In 2018, the government announced plans to develop a Child Wellbeing Strategy to make New Zealand the best place in the world to be a child.

While this is an admirable and excellent goal, we wondered what it would look like for Aotearoa New Zealand to be the best place in the world to be a tamaiti (child), a taiohi (young person), a pāke (adult) or a kaumātua (elder).

What if the goal was wellbeing for all?

Through this research we aimed to help answer at least part of that question by asking our taiohi (young people) about what youth wellbeing looks like in Aotearoa New Zealand.

Between 20 July and 7 August 2018, ActionStation gathered the views of more than 1,000 young people (aged 12 - 24) and a handful of youth workers and policy experts.

Here's what we learned

 The young people we spoke to want better, more accessible mental health services, education and support specifically for young people

The young people we spoke to want better, more accessible mental health services, education and support specifically for young people

 Young people we spoke to highlighted economic insecurity, unaffordable housing, student debt and insecure low paid work as significant contributors to their anxiety and stress. Many want a kinder, fairer economy and meaningful secure work

Young people we spoke to highlighted economic insecurity, unaffordable housing, student debt and insecure low paid work as significant contributors to their anxiety and stress. Many want a kinder, fairer economy and meaningful secure work

 Almost half of the young people we surveyed chose “body image” as one of their biggest concerns. We think this should concern us

Almost half of the young people we surveyed chose “body image” as one of their biggest concerns. We think this should concern us

 The young people we engaged want to see an end to oppression of all kinds - no more racism, sexism, homophobia, transphobia or ableism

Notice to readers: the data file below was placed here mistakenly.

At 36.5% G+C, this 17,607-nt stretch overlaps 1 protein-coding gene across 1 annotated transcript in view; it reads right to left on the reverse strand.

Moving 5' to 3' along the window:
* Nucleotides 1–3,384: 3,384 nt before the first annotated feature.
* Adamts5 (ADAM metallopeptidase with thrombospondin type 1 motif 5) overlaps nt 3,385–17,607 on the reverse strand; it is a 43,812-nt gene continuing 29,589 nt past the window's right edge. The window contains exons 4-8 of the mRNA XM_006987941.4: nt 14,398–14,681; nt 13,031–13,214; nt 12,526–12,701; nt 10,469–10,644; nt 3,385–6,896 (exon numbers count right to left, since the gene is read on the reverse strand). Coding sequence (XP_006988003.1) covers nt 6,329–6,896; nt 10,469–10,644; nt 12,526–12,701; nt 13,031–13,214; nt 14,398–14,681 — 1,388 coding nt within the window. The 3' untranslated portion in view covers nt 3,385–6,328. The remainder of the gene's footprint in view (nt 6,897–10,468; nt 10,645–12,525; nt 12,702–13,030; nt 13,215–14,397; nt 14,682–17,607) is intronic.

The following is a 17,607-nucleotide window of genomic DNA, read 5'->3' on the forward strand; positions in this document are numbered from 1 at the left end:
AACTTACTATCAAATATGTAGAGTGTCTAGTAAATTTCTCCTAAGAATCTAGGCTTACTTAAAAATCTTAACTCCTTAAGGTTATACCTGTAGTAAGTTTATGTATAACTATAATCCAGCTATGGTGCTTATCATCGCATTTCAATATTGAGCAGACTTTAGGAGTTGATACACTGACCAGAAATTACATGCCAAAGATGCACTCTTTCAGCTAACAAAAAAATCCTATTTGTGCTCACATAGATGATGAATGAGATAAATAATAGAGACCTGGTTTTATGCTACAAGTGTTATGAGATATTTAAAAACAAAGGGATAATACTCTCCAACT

The young people we engaged want to see an end to oppression of all kinds - no more racism, sexism, homophobia, transphobia or ableism

 The young people we spoke to value accessible and affordable education, but they worry they are not being equipped with the life skills and knowledge they need to be flourishing in the 21st century

The young people we spoke to value accessible and affordable education, but they worry they are not being equipped with the life skills and knowledge they need to be flourishing in the 21st century

 The young people we spoke with love Aotearoa New Zealand’s natural environment, and they’re worried we’re not doing enough to protect it or our planet

The young people we spoke with love Aotearoa New Zealand’s natural environment, and they’re worried we’re not doing enough to protect it or our planet

 Young people have grown up in the era of the individual, but the taiohi we spoke to carry an innate desire for community and communal spaces

Young people have grown up in the era of the individual, but the taiohi we spoke to carry an innate desire for community and communal spaces

 Young people need more great role models in their community, on TV and in positions of power and leadership

Young people need more great role models in their community, on TV and in positions of power and leadership

 Young people should be taught about how to go about making change in their community and country, and people in positions of power need to get better at listening and being responsive

Young people should be taught about how to go about making change in their community and country, and people in positions of power need to get better at listening and being responsive


Mō te oranga o ngā taiohi me ngā kaitiaki e mahi ana mō rātou
— For the wellbeing of young people and the people who support them

This research is intended to have multiple audiences: young people, the youth development sector, policy makers and philanthropic funders.

We hope it inspires everyone who reads it, as much as it has inspired us putting it together.